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Can Hmrc issue a penalty for 2013 tax returns already?

We submitted a 2013 SA return for a client in jul 2013. It then came to light that a large dividend had been omitted from the return and it was resubmitted in dec 13 with the correction. Hmrc have now threatened to add a penalty as they consider the omission was deliberate.

Can they add penalties like this when the deadline for submitting the return hasn't passed yet?

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Yes

The penalty isn't for a late return but for an incorrect return.

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22nd Jan 2014 21:35

Did you approach them with the correction?
With it being a dividend, I expect so. I would be surprised and disappointed if HMRC do carry out their threat. Everyone makes mistakes. Just kindly point that out and raise the point that the treasury hasn't lost a bean.

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By BKD
22nd Jan 2014 22:20

Doesn't matter that no tax has been lost

Penalties are based on potential, not actual, tax lost. Having said that, it would be a harsh Inspector indeed that imposed a penalty. Deliberate omission doesn't square with voluntary correction before the deadline (assuming it was voluntary).

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22nd Jan 2014 22:25

.

BKD wrote:

Penalties are based on potential, not actual, tax lost. Having said that, it would be a harsh Inspector indeed that imposed a penalty. Deliberate omission doesn't square with voluntary correction before the deadline (assuming it was voluntary).

Whilst you are of course correct with reference to the potential lost revenue, the fact that no tax has actually been lost is a moral bargaining chip I wouldn't miss in any correspondence.

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23rd Jan 2014 00:19

@ OP (montgoke1)

You say that :-

" It then came to light (my emphasis) that a large dividend had been omitted from the return and it was resubmitted in dec 13 with the correction".

You do not state how it "came to light".   This leaves open the possibility that HMRC (perhaps directly - perhaps indirectly) provided that "light".  If hypothetically HMRC instigated the correction, then this might affect one's view of the matter, since it might point to the likelihood that, without that "light" being shone, the taxpayer would not have submitted the formal amendment.   I am perhaps playing devil's advocate, but one must always scrutinise carefully the client's case in circumstances such as this.   

It does, prima facie, seem draconian conduct on the part of HMRC, whose ethical standards in recent years have from my own experience fallen significantly, on several occasions, to unacceptable levels ; and this appears on the balance of probabilities to be the case here.    

I understand that the "bar" is set at "careless" for the HMRC right to seek penalties.  Valid points have been made above re the absence of any tax loss, which must at least be a factor in the taxpayer's favour.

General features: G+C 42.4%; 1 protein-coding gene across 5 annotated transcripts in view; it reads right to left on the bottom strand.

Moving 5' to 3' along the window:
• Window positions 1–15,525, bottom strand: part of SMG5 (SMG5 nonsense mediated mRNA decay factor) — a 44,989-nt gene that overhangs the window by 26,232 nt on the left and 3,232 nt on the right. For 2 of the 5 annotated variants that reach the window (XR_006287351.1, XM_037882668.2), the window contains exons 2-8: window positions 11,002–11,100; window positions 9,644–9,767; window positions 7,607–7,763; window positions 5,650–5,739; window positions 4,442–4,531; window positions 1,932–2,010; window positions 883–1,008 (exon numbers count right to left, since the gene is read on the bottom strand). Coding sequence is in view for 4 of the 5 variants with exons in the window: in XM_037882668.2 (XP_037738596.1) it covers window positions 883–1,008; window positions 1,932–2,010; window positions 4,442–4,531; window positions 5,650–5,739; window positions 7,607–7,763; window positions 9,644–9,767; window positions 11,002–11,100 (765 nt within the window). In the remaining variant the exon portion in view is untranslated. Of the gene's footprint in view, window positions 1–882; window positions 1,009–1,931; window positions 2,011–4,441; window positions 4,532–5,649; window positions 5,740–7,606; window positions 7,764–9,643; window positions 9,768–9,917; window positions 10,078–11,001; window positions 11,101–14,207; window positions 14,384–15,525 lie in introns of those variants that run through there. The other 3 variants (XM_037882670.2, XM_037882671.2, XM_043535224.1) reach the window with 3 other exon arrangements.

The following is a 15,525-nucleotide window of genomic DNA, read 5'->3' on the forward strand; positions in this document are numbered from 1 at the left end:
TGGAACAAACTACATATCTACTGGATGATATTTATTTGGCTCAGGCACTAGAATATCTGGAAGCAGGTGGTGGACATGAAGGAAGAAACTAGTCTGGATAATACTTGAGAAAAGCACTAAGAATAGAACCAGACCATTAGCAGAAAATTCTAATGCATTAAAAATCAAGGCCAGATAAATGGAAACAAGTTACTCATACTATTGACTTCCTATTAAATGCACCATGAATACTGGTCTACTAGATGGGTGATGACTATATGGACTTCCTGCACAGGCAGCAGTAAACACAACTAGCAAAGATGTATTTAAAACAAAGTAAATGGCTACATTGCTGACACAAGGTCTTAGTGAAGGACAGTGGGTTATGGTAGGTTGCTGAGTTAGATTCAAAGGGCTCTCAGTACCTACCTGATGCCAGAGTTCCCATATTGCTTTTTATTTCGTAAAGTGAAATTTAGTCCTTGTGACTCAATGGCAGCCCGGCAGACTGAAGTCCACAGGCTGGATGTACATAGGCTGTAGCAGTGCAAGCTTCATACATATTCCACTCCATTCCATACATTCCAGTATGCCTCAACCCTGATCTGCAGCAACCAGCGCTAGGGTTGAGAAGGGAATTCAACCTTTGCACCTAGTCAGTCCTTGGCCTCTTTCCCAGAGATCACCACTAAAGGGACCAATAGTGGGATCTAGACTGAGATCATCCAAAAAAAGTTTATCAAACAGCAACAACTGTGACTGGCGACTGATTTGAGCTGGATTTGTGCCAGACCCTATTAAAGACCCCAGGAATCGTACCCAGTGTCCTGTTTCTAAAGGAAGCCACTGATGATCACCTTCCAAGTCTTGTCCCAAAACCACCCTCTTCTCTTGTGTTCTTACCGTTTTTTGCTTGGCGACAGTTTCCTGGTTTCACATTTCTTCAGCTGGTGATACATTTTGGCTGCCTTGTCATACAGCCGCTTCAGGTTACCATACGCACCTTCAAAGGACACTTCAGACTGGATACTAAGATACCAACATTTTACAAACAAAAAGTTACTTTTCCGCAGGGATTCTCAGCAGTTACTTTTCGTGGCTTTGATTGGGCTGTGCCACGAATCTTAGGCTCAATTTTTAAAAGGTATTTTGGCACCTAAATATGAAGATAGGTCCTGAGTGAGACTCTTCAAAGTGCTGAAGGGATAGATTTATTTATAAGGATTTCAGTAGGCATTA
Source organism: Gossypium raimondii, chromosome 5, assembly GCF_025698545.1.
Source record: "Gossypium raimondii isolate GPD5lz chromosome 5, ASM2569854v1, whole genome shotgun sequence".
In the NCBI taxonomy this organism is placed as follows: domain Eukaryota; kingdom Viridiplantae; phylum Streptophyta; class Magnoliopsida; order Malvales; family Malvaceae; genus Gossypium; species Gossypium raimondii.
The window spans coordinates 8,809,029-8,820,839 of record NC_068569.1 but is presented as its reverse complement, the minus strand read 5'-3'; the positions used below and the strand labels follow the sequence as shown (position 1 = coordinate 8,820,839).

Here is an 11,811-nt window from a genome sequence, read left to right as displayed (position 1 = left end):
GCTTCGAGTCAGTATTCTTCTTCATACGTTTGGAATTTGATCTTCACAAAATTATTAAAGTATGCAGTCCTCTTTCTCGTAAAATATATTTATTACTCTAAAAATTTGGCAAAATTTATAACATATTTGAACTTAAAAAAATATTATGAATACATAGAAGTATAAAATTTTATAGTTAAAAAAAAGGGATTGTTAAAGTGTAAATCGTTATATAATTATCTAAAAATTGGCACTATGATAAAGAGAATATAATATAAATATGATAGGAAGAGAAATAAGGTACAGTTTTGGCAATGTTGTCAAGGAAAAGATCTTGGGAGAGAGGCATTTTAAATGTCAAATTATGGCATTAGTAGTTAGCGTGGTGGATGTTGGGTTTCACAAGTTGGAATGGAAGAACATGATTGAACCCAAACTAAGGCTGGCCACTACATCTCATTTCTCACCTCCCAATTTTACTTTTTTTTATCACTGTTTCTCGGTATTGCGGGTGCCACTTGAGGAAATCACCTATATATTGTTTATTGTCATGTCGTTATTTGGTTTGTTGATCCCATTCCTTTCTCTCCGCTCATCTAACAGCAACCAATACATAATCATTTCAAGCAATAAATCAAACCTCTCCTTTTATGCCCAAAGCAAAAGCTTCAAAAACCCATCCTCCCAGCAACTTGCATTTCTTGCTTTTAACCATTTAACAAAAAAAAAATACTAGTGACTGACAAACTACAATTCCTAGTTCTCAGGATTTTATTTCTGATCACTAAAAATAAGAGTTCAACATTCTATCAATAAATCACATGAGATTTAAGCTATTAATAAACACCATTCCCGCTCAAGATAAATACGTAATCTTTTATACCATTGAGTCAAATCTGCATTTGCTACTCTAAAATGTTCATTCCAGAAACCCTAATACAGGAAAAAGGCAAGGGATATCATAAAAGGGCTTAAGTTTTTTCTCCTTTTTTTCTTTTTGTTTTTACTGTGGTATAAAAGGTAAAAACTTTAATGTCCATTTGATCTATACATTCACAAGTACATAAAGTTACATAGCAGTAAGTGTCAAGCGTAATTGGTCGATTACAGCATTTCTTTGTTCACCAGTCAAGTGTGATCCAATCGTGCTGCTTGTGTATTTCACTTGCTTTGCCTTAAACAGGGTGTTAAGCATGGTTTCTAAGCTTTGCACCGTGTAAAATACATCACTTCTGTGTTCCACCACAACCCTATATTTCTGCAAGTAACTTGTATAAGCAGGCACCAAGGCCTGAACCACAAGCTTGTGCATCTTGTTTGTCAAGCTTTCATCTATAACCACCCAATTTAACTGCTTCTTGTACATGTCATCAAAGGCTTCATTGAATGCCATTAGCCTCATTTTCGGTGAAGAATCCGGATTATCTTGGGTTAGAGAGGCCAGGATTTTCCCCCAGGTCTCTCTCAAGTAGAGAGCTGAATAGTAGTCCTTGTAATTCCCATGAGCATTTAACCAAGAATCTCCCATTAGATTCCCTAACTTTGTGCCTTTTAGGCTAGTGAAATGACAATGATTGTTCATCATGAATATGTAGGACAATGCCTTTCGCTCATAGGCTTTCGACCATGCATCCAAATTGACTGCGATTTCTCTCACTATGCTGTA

The onus I believe is on HMRC to establish the culpability of the taxpayer, but this does not mean that the taxpayer should take a passive line in mounting his defence.

I personally would like more detail as to how and why the admittedly "large" dividend     ( the omitted dividend figure would help also, please - £1000 is one thing - £50,000 is something else - the size will affect my overall view also) was omitted in the first place and, as mentioned above, how it was discovered, before commenting in more detail.

Just trying to show some balance to a very interesting question.

Basil.

 
 

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By TOC
27th Jan 2014 14:13

Tax Returns

I was under impression tax return could be amended at any time up to filing deadline so no penalty is due.

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28th Jan 2014 09:51

Amendment and forced change

TOC wrote:
I was under impression tax return could be amended at any time up to filing deadline so no penalty is due.
If it is simply an amendment due to an innocent error, then that is one thing. If it is an omission that has been picked up by HMRC who have then forced a change, that is another. In the latter case, it would be the discovery of an error by HMRC that gave rise to the penalty. Whether HMRC would be justified in applying a penalty when any additional tax wasn't even due yet is a matter for debate.
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To answer the headline

Yes - you can receive a penalty for late filing now if the Return has been sent in on paper.

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28th Jan 2014 10:40

I did the same thing 2 days ago...

...but picked it up yesterday, and submitted an amended return.  I included the total in the box for 'personal services company' but simply forgot to add my dividend to the worksheet.

The amount was significant enough to make me question my own return when I looked at the calculation.  I would question why your client did not tell you about it for 6 months.

 

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